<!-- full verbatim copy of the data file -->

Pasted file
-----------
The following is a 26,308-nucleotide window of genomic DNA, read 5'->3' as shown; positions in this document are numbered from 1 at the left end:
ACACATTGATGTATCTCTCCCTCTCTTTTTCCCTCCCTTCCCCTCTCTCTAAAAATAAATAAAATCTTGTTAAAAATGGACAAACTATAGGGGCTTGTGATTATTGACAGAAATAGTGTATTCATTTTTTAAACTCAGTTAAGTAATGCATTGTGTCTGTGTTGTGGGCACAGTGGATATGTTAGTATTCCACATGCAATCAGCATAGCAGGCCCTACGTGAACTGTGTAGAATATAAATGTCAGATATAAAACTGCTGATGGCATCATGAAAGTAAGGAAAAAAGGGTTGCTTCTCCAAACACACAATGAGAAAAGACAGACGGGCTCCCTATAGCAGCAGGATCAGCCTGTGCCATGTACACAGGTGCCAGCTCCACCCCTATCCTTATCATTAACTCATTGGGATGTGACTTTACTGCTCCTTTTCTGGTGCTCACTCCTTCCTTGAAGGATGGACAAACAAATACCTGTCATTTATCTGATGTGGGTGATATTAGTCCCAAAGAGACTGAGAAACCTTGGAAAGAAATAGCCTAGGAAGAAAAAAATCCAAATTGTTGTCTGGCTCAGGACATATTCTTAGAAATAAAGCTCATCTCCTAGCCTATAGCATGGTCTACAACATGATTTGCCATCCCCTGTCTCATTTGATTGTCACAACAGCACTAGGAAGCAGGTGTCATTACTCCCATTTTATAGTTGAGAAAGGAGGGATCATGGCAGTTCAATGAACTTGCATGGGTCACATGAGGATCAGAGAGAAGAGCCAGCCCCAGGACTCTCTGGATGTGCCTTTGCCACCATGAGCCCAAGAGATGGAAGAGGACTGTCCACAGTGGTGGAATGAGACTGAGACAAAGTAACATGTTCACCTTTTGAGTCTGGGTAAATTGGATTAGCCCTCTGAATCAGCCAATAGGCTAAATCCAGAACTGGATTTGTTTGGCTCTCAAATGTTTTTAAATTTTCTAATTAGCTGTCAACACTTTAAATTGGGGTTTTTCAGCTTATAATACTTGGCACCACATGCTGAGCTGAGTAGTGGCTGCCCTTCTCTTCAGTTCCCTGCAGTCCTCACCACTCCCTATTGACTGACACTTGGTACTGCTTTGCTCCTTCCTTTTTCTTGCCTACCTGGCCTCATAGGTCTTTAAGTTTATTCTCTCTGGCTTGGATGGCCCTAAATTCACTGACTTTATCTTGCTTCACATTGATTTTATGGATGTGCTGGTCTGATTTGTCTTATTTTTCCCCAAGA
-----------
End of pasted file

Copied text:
The following is a 26,308-nucleotide window of genomic DNA, read 5'->3' as shown; positions in this document are numbered from 1 at the left end:
ACACATTGATGTATCTCTCCCTCTCTTTTTCCCTCCCTTCCCCTCTCTCTAAAAATAAATAAAATCTTGTTAAAAATGGACAAACTATAGGGGCTTGTGATTATTGACAGAAATAGTGTATTCATTTTTTAAACTCAGTTAAGTAATGCATTGTGTCTGTGTTGTGGGCACAGTGGATATGTTAGTATTCCACATGCAATCAGCATAGCAGGCCCTACGTGAACTGTGTAGAATATAAATGTCAGATATAAAACTGCTGATGGCATCATGAAAGTAAGGAAAAAAGGGTTGCTTCTCCAAACACACAATGAGAAAAGACAGACGGGCTCCCTATAGCAGCAGGATCAGCCTGTGCCATGTACACAGGTGCCAGCTCCACCCCTATCCTTATCATTAACTCATTGGGATGTGACTTTACTGCTCCTTTTCTGGTGCTCACTCCTTCCTTGAAGGATGGACAAACAAATACCTGTCATTTATCTGATGTGGGTGATATTAGTCCCAAAGAGACTGAGAAACCTTGGAAAGAAATAGCCTAGGAAGAAAAAAATCCAAATTGTTGTCTGGCTCAGGACATATTCTTAGAAATAAAGCTCATCTCCTAGCCTATAGCATGGTCTACAACATGATTTGCCATCCCCTGTCTCATTTGATTGTCACAACAGCACTAGGAAGCAGGTGTCATTACTCCCATTTTATAGTTGAGAAAGGAGGGATCATGGCAGTTCAATGAACTTGCATGGGTCACATGAGGATCAGAGAGAAGAGCCAGCCCCAGGACTCTCTGGATGTGCCTTTGCCACCATGAGCCCAAGAGATGGAAGAGGACTGTCCACAGTGGTGGAATGAGACTGAGACAAAGTAACATGTTCACCTTTTGAGTCTGGGTAAATTGGATTAGCCCTCTGAATCAGCCAATAGGCTAAATCCAGAACTGGATTTGTTTGGCTCTCAAATGTTTTTAAATTTTCTAATTAGCTGTCAACACTTTAAATTGGGGTTTTTCAGCTTATAATACTTGGCACCACATGCTGAGCTGAGTAGTGGCTGCCCTTCTCTTCAGTTCCCTGCAGTCCTCACCACTCCCTATTGACTGACACTTGGTACTGCTTTGCTCCTTCCTTTTTCTTGCCTACCTGGCCTCATAGGTCTTTAAGTTTATTCTCTCTGGCTTGGATGGCCCTAAATTCACTGACTTTATCTTGCTTCACATTGATTTTATGGATGTGCTGGTCTGATTTGTCTTATTTTTCCCCAAGA